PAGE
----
The Yeda Research & Development Company, last year received a record $12m. in royalties and research grants from industry, a clear indication of its increasingly successful efforts to commercialize Weizmann Institute research. A significant part of this sum, in turn, was used to finance further research at the Institute.
Commenting on this phenomenon at a recent Weizmann Institute Executive Council discussion on the subject, Prof. David Mirelman, Chairman of Yeda, said that while the Institute doesn't have a specific department devoted to applied science, it has "found mechanisms to stimulate projects with applicable potential".
Among scientists who have linked up with industry is Prof. Michal Schwartz of the Neurobiology Department, now working on a project which will, if successful, permit the regeneration of severed nerves. Though her research is still in the laboratory stage, a large European pharmaceutical firm has agreed to finance it in return for the right to exploit her findings, if they prove applicable.
Prof. Irun Cohen, in turn, is working with a start-up biotechnology company that was specially created to exploit his research results. If all goes well, the products of the new firm -- established by Yeda and an American venture capital company -- should contribute to the diagnosis and cure of juvenile diabetes as well as facilitate the treatment of other autoimmune diseases.
"Having the means to really get to the bottom of research is a very precious commodity and if the only way we can get it is through partnership with business, then we will have to learn to live with that situation," Cohen declared.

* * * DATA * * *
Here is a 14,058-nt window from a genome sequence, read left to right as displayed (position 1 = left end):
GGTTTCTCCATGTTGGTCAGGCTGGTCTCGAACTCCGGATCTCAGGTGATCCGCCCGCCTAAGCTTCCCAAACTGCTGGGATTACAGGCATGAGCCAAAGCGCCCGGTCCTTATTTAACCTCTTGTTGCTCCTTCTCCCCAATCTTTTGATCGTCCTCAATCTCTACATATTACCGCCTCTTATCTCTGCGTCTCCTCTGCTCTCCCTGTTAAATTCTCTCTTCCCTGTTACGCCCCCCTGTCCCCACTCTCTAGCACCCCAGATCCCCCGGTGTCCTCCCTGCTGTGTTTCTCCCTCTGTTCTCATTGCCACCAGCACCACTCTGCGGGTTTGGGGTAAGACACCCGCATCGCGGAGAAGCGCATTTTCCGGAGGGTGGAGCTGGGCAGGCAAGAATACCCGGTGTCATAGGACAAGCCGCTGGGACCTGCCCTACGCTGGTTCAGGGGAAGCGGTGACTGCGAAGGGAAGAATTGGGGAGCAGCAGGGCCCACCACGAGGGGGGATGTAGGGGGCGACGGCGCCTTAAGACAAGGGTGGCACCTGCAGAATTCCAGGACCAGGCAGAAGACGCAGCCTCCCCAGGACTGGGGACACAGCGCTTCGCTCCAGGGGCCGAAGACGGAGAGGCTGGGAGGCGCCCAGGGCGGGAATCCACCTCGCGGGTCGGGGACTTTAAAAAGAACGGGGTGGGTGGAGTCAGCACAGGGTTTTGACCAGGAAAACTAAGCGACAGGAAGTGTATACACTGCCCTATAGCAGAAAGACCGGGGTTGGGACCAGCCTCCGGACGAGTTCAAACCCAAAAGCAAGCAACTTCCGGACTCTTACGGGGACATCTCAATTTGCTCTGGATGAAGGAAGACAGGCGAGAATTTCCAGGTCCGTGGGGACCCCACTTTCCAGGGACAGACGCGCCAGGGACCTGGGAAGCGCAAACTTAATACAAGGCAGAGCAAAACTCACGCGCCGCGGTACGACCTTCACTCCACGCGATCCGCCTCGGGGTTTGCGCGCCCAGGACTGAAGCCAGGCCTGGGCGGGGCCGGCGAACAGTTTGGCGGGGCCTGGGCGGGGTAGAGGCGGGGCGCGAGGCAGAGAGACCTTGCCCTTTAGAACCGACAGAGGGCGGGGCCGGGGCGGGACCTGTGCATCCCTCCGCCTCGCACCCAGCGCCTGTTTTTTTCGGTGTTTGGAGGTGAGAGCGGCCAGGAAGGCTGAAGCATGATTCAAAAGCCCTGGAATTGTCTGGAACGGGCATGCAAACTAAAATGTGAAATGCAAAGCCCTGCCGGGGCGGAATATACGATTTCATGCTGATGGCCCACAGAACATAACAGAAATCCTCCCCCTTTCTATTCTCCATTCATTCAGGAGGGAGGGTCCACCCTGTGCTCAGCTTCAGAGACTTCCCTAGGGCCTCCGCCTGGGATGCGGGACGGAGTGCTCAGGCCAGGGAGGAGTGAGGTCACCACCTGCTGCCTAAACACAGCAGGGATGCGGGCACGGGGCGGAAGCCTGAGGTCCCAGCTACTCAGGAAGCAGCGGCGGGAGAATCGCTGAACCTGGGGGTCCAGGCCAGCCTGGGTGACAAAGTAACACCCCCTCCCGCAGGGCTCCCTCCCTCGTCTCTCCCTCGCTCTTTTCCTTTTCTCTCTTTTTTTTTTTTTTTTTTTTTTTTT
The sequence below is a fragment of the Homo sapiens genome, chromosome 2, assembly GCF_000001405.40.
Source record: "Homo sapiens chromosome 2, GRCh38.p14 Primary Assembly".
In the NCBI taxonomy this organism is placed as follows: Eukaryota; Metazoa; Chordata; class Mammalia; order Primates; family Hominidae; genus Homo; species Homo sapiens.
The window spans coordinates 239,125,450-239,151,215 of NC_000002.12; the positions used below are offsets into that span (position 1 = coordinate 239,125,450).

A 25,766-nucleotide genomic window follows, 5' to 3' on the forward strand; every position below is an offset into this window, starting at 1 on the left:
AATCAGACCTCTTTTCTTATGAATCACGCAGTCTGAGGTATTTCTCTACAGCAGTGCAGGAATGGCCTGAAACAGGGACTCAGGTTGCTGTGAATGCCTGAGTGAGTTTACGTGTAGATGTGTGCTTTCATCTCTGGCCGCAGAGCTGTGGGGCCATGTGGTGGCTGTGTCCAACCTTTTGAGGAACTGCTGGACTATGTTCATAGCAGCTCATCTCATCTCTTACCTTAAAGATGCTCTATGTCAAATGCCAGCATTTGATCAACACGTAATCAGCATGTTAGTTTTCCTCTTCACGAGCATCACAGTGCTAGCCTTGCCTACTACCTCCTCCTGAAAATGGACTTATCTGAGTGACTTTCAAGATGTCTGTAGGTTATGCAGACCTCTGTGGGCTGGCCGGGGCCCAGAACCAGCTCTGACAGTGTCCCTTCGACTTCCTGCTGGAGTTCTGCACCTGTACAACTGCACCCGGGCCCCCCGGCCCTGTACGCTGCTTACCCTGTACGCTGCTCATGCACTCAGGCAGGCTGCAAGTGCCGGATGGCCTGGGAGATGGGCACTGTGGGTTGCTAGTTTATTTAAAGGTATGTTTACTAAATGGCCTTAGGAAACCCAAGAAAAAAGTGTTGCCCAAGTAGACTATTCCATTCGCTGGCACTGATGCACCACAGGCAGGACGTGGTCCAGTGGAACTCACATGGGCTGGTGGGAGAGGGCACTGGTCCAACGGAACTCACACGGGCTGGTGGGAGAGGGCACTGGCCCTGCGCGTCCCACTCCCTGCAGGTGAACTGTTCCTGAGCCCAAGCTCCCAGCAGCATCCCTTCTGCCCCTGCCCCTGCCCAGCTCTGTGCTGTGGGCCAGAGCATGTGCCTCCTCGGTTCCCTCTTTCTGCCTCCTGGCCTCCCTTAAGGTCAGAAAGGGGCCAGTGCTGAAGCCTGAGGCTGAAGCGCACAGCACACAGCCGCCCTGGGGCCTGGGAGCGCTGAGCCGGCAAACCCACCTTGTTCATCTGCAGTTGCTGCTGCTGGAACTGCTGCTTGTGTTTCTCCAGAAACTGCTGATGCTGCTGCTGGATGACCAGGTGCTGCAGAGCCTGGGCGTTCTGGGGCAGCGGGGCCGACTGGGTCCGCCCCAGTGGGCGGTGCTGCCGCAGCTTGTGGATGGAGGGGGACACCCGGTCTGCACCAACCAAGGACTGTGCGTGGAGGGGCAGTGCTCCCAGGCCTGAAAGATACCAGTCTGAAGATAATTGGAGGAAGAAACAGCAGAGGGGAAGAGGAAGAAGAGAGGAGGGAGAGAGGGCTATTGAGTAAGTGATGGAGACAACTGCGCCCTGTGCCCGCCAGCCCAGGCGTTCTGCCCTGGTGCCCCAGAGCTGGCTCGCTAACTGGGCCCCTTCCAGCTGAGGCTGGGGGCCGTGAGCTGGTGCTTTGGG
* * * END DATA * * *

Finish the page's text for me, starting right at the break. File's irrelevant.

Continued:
Prof. Shimon Ullman, of the Dept. of Applied Mathematics and Computer Science, has yet a different link with industry: he provides a scientific input to Orbotech, a company that produces equipment for inspecting printed circuit boards, which are a key feature of almost all electronic equipment. Orbotech -- a firm recently formed by the merger of two Israeli companies, Orbot and Optrotech - -accounts for some 80% of the inspection machines produced in the world.
Ullman believes that while scientists provide ideas for new products, their successful commercialization depends primarily on the engineering and marketing arms of a firm.
Institute President Prof. Haim Harari summarized the discussion by stating that "applied science is now an integral part of the activities of the Weizmann Institute."
Prof. Cohen holds the Helen and Morris Mauerberger Chair in Immunology; Prof. Mirelman, the Besen-Brender Chair of Microbiology and Parasitology; Prof. Schwartz, the Maurice and Ilse Katz Chair in Neuroimmunology; and Prof. Ullman, the Ruth and Samy Cohn Chair in Computer Sciences.